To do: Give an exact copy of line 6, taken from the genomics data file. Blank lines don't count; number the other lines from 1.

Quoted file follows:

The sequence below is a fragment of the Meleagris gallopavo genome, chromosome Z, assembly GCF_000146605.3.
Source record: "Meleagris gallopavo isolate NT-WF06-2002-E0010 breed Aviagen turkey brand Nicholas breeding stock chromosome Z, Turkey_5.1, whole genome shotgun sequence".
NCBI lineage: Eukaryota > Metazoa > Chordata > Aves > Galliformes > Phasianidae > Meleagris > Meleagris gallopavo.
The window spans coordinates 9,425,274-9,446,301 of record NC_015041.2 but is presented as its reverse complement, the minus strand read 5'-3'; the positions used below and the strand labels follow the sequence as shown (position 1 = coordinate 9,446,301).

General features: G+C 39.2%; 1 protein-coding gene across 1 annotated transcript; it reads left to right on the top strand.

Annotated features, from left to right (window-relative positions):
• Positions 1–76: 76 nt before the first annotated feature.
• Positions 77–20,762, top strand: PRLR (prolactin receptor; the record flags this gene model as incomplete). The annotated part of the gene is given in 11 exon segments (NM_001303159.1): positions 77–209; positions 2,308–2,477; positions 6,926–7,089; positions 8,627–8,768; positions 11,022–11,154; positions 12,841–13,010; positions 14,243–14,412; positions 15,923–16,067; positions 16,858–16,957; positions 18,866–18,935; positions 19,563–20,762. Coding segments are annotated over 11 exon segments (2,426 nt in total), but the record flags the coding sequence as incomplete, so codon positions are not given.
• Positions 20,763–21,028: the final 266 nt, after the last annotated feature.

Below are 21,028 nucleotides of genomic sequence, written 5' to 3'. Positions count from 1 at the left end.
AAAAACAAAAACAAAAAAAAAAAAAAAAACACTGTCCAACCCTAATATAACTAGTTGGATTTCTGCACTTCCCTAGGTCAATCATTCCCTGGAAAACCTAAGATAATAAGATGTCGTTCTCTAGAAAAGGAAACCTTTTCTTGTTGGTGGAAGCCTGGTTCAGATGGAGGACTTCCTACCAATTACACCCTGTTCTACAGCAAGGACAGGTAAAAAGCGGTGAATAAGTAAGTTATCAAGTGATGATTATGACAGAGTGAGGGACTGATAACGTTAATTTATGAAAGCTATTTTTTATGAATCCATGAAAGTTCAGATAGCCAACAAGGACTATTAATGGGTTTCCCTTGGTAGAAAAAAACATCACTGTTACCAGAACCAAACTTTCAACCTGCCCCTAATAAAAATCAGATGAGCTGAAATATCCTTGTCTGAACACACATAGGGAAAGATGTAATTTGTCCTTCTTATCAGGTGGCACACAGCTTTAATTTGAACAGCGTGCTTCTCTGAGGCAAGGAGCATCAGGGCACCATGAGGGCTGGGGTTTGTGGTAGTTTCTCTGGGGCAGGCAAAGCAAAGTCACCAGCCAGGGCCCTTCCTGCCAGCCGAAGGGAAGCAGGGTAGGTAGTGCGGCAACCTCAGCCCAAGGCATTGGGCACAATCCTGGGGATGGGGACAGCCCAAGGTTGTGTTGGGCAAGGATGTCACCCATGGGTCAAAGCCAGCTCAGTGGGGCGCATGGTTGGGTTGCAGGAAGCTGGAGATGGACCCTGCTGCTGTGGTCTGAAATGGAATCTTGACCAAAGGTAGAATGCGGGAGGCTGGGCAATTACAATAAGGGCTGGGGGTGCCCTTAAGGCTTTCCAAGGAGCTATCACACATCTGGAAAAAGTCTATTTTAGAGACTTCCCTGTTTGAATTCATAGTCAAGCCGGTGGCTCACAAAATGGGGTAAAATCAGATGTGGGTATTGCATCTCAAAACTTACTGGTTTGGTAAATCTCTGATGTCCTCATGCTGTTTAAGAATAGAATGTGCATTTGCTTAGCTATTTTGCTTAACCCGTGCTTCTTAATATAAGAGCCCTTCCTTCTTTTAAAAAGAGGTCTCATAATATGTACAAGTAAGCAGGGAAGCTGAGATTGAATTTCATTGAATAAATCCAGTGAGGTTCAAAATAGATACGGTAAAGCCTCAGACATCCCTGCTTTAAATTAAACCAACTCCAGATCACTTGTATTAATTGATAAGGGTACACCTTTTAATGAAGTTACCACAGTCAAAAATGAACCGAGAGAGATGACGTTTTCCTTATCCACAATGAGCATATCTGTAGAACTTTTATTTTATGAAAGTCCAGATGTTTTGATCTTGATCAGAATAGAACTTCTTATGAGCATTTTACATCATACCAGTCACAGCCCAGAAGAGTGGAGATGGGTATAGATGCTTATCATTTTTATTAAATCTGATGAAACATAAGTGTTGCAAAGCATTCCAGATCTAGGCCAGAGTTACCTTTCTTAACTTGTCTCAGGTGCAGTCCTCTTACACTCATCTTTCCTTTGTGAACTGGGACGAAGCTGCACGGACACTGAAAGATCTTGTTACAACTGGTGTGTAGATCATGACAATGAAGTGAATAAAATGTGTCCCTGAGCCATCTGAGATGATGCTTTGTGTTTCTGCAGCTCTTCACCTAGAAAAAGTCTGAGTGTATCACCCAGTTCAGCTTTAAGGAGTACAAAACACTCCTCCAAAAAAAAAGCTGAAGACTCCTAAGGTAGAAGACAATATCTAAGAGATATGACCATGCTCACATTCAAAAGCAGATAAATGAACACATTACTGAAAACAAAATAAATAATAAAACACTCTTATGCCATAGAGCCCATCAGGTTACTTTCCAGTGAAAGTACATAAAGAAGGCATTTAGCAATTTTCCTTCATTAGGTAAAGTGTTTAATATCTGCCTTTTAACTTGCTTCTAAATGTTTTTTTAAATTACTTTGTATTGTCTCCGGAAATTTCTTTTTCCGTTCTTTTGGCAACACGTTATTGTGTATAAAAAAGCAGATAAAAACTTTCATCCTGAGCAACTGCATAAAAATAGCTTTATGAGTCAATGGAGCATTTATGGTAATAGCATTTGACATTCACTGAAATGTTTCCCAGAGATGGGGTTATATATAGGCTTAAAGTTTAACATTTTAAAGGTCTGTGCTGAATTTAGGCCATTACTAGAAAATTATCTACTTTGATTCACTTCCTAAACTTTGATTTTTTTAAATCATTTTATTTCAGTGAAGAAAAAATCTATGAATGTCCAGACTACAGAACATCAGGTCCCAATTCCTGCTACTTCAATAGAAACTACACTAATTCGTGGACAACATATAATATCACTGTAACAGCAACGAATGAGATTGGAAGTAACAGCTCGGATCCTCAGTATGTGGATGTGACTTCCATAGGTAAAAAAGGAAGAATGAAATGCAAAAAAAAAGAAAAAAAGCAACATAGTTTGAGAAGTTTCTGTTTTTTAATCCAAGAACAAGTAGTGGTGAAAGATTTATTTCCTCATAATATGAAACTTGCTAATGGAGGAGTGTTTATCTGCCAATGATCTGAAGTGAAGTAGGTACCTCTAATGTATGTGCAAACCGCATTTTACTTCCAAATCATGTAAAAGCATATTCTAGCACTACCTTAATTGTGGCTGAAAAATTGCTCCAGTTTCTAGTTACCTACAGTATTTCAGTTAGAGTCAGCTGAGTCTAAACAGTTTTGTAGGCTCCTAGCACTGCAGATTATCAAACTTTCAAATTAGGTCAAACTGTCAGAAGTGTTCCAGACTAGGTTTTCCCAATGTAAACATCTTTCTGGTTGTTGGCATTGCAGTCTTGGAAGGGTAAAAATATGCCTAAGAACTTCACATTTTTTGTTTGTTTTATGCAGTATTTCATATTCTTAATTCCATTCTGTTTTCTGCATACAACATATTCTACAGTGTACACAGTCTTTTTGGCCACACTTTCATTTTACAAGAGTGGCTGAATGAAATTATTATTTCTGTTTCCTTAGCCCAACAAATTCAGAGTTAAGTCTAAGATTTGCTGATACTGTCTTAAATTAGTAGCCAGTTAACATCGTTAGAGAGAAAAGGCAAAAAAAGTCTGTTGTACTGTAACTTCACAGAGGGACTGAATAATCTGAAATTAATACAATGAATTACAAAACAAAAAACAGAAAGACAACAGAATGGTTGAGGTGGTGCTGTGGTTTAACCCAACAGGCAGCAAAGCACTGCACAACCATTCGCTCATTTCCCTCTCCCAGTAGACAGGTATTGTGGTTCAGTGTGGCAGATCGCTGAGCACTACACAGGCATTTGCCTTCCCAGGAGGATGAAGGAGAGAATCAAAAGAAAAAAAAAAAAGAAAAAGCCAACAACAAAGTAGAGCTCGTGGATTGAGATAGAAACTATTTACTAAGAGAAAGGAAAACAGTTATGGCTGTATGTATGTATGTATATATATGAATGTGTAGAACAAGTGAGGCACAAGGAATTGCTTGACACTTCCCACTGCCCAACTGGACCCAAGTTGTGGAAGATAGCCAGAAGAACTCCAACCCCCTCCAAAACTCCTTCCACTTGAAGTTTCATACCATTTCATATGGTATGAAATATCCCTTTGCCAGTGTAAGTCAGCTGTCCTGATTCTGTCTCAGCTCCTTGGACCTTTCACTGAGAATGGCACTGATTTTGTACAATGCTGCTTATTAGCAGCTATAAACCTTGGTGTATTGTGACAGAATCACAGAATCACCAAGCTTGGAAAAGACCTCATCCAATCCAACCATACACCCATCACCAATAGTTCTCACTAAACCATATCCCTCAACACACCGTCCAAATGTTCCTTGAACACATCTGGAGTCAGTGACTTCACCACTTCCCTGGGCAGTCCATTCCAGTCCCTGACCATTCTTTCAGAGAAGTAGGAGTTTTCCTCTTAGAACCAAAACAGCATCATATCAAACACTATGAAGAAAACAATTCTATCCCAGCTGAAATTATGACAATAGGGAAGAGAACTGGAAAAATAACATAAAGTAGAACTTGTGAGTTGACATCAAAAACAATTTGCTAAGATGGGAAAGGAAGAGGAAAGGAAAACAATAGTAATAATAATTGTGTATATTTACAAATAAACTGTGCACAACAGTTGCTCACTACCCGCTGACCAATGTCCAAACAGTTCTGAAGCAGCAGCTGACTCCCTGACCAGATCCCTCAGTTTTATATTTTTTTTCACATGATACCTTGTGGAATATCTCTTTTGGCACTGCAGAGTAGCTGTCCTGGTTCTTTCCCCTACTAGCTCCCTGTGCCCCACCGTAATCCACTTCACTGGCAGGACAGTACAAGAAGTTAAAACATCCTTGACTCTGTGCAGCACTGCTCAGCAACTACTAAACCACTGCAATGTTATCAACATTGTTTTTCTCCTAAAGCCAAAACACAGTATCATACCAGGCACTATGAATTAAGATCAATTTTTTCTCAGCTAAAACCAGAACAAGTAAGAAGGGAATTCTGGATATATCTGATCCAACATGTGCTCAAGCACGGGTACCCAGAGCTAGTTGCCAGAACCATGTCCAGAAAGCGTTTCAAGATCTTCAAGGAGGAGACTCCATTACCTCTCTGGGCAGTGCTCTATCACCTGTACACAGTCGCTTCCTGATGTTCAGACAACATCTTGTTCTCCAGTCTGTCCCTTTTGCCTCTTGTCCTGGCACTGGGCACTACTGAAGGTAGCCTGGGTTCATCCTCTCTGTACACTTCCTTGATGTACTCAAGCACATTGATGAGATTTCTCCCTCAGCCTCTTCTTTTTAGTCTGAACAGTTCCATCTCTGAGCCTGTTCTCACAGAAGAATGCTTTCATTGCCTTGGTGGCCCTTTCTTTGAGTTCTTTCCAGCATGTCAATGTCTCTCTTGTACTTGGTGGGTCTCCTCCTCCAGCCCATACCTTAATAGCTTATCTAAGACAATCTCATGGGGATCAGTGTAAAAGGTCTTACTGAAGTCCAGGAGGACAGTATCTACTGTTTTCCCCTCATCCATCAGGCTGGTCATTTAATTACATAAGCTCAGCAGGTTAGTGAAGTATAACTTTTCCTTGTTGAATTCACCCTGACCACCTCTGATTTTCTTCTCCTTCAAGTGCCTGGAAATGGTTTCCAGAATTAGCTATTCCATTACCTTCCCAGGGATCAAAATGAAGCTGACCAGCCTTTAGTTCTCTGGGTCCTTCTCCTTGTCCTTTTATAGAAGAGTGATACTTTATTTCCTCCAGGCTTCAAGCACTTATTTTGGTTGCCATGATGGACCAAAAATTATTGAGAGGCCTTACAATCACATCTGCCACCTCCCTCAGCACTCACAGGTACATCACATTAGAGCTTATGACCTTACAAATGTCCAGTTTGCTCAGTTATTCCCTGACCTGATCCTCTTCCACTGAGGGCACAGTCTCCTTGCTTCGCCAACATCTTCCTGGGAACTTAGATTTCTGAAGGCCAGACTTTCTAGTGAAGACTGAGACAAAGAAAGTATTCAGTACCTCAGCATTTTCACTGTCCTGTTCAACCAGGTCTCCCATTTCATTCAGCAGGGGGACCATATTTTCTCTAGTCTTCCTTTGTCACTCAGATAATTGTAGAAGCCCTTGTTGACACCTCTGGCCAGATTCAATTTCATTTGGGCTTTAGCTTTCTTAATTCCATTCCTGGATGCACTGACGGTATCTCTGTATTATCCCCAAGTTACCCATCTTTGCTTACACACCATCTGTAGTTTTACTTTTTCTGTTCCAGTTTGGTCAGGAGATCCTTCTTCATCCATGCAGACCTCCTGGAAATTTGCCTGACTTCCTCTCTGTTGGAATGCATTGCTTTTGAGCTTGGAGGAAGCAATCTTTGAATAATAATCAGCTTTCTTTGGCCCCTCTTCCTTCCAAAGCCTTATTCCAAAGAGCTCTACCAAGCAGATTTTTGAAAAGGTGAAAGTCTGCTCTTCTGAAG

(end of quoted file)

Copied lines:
Annotated features, from left to right (window-relative positions):